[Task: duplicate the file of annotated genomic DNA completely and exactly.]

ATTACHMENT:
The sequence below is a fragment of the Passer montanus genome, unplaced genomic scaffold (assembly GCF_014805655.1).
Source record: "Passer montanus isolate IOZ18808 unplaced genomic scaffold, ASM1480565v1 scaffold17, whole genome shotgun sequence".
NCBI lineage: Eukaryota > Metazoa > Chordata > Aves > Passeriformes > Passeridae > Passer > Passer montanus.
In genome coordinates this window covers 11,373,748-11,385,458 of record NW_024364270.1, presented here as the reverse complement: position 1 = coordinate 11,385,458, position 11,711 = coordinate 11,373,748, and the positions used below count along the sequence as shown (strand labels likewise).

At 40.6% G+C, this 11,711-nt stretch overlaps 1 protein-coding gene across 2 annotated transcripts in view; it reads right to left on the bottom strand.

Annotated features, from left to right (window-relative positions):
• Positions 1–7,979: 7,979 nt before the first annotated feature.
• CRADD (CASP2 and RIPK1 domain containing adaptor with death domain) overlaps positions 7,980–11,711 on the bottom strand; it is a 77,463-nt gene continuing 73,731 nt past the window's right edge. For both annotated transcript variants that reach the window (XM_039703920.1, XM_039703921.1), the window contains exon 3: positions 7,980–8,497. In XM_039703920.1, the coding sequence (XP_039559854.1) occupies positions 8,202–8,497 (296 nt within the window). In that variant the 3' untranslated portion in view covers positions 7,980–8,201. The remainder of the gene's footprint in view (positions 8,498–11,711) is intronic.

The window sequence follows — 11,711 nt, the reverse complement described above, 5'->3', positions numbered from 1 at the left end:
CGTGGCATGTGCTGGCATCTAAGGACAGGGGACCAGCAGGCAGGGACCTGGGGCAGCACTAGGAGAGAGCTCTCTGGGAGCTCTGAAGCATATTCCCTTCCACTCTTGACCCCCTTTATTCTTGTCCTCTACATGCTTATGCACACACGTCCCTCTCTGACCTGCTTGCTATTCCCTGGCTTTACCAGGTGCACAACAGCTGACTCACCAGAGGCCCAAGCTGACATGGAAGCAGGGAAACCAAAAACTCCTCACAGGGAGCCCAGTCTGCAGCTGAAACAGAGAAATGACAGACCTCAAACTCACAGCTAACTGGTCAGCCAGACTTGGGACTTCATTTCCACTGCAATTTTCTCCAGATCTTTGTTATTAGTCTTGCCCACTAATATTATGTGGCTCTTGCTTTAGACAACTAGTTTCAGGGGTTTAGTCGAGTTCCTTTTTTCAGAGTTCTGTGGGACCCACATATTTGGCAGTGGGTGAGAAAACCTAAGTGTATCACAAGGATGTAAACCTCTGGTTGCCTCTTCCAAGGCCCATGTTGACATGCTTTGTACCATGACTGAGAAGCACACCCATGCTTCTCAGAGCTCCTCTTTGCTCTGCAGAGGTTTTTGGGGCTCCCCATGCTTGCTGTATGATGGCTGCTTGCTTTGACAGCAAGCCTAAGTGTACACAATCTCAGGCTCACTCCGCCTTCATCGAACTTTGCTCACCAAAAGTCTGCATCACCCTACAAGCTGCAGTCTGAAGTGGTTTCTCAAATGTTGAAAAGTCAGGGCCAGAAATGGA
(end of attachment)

The sequence below is a fragment of the Passer montanus genome, unplaced genomic scaffold (assembly GCF_014805655.1).
Source record: "Passer montanus isolate IOZ18808 unplaced genomic scaffold, ASM1480565v1 scaffold17, whole genome shotgun sequence".
NCBI lineage: Eukaryota > Metazoa > Chordata > Aves > Passeriformes > Passeridae > Passer > Passer montanus.
In genome coordinates this window covers 11,373,748-11,385,458 of record NW_024364270.1, presented here as the reverse complement: position 1 = coordinate 11,385,458, position 11,711 = coordinate 11,373,748, and the positions used below count along the sequence as shown (strand labels likewise).

At 40.6% G+C, this 11,711-nt stretch overlaps 1 protein-coding gene across 2 annotated transcripts in view; it reads right to left on the bottom strand.

Annotated features, from left to right (window-relative positions):
• Positions 1–7,979: 7,979 nt before the first annotated feature.
• CRADD (CASP2 and RIPK1 domain containing adaptor with death domain) overlaps positions 7,980–11,711 on the bottom strand; it is a 77,463-nt gene continuing 73,731 nt past the window's right edge. For both annotated transcript variants that reach the window (XM_039703920.1, XM_039703921.1), the window contains exon 3: positions 7,980–8,497. In XM_039703920.1, the coding sequence (XP_039559854.1) occupies positions 8,202–8,497 (296 nt within the window). In that variant the 3' untranslated portion in view covers positions 7,980–8,201. The remainder of the gene's footprint in view (positions 8,498–11,711) is intronic.

The window sequence follows — 11,711 nt, the reverse complement described above, 5'->3', positions numbered from 1 at the left end:
CGTGGCATGTGCTGGCATCTAAGGACAGGGGACCAGCAGGCAGGGACCTGGGGCAGCACTAGGAGAGAGCTCTCTGGGAGCTCTGAAGCATATTCCCTTCCACTCTTGACCCCCTTTATTCTTGTCCTCTACATGCTTATGCACACACGTCCCTCTCTGACCTGCTTGCTATTCCCTGGCTTTACCAGGTGCACAACAGCTGACTCACCAGAGGCCCAAGCTGACATGGAAGCAGGGAAACCAAAAACTCCTCACAGGGAGCCCAGTCTGCAGCTGAAACAGAGAAATGACAGACCTCAAACTCACAGCTAACTGGTCAGCCAGACTTGGGACTTCATTTCCACTGCAATTTTCTCCAGATCTTTGTTATTAGTCTTGCCCACTAATATTATGTGGCTCTTGCTTTAGACAACTAGTTTCAGGGGTTTAGTCGAGTTCCTTTTTTCAGAGTTCTGTGGGACCCACATATTTGGCAGTGGGTGAGAAAACCTAAGTGTATCACAAGGATGTAAACCTCTGGTTGCCTCTTCCAAGGCCCATGTTGACATGCTTTGTACCATGACTGAGAAGCACACCCATGCTTCTCAGAGCTCCTCTTTGCTCTGCAGAGGTTTTTGGGGCTCCCCATGCTTGCTGTATGATGGCTGCTTGCTTTGACAGCAAGCCTAAGTGTACACAATCTCAGGCTCACTCCGCCTTCATCGAACTTTGCTCACCAAAAGTCTGCATCACCCTACAAGCTGCAGTCTGAAGTGGTTTCTCAAATGTTGAAAAGTCAGGGCCAGAAATGGA